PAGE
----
Even in wartime, nobody goes unprotected

Jonathan Crowe

Research output: Contribution to journalOnline ResourceProfessional


This World Humanitarian Day, it is timely to remember that even wars have limits. International Humanitarian Law protects everyone involved in armed conflict, regardless of their status. There are multiple tiers of protection, designed to ensure that nobody falls outside the reach of the law.

Prisoner of war status
The international law of armed conflict centres on the four Geneva Conventions of 1949, which have been ratified by all recognised states, and their two Additional Protocols of 1977. Geneva Convention III relates to prisoners of war: that is, privileged combatants captured by opposing forces.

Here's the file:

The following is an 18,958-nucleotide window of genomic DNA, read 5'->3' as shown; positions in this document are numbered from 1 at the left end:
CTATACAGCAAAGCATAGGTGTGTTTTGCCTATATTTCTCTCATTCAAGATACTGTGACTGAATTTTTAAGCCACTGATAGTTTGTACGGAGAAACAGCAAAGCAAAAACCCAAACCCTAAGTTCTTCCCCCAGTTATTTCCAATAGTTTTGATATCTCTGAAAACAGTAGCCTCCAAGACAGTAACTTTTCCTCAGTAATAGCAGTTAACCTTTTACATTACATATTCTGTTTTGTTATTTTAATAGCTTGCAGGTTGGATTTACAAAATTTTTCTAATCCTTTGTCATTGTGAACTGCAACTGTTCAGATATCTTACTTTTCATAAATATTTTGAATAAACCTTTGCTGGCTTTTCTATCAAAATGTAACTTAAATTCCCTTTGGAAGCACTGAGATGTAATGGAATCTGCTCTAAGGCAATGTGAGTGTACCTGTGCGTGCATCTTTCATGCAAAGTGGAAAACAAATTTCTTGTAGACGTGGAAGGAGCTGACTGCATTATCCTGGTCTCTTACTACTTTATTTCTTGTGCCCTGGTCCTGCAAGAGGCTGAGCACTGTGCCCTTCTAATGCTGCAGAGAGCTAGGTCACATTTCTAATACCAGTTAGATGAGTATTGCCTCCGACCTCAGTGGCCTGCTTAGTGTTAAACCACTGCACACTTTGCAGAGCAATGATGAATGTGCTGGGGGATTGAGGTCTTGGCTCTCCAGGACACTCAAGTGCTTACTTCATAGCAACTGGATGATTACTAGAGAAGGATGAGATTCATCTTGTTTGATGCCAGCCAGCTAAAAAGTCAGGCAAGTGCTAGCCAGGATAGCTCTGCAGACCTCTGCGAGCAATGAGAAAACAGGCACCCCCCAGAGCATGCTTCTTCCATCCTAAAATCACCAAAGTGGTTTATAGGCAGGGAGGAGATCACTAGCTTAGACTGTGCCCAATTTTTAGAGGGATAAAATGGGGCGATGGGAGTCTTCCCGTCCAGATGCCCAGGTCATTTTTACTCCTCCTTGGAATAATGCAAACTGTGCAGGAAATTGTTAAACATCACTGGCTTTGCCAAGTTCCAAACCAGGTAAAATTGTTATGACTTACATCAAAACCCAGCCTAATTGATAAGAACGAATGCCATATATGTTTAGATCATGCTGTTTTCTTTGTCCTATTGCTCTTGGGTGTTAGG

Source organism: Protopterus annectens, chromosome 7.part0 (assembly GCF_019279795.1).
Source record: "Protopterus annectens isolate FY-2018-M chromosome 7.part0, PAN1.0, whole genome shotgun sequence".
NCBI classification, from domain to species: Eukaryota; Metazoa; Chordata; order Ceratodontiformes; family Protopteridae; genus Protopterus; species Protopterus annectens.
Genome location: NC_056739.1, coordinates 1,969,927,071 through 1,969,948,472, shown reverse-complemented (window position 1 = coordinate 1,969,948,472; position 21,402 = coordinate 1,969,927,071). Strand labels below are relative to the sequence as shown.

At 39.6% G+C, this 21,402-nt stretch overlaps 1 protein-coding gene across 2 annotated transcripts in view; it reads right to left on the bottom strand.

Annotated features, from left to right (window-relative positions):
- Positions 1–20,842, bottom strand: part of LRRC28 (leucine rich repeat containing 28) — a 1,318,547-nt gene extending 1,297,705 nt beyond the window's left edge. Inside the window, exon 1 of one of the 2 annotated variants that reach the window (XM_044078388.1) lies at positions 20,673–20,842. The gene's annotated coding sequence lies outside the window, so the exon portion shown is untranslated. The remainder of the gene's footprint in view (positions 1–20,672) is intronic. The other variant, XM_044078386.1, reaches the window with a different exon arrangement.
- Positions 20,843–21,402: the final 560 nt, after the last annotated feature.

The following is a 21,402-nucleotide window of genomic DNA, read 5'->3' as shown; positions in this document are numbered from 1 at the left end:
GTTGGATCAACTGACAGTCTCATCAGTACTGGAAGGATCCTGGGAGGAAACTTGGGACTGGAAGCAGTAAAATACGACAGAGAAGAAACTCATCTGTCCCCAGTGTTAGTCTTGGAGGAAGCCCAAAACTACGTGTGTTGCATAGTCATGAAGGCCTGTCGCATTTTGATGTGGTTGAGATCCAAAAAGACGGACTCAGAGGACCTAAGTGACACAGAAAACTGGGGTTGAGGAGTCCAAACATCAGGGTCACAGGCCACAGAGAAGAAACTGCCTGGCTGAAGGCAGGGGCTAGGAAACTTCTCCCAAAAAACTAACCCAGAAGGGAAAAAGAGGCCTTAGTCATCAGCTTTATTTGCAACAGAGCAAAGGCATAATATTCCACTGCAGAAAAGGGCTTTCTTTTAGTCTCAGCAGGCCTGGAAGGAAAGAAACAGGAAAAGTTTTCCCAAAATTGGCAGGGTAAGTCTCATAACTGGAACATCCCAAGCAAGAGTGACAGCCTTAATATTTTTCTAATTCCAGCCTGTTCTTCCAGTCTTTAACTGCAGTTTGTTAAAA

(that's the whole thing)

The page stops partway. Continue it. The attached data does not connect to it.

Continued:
Article 4 of Geneva Convention III sets out the classes of people who are entitled to prisoner of war status. The main category is members of the regular armed forces of a party to the conflict. Members of organised militias are also entitled to prisoner of war status, provided that they bear arms openly and wear a uniform or other distinctive sign. A similar (although slightly wider) definition of combatant status appears in Additional Protocol I.

The benefits of prisoner of war status under Geneva Convention III are extensive and detailed. However, prisoner of war status is far from the only form of protection afforded to participants in armed conflict.
Original languageEnglish
JournalElgar Blog
Publication statusPublished - 19 Aug 2013
Externally publishedYes


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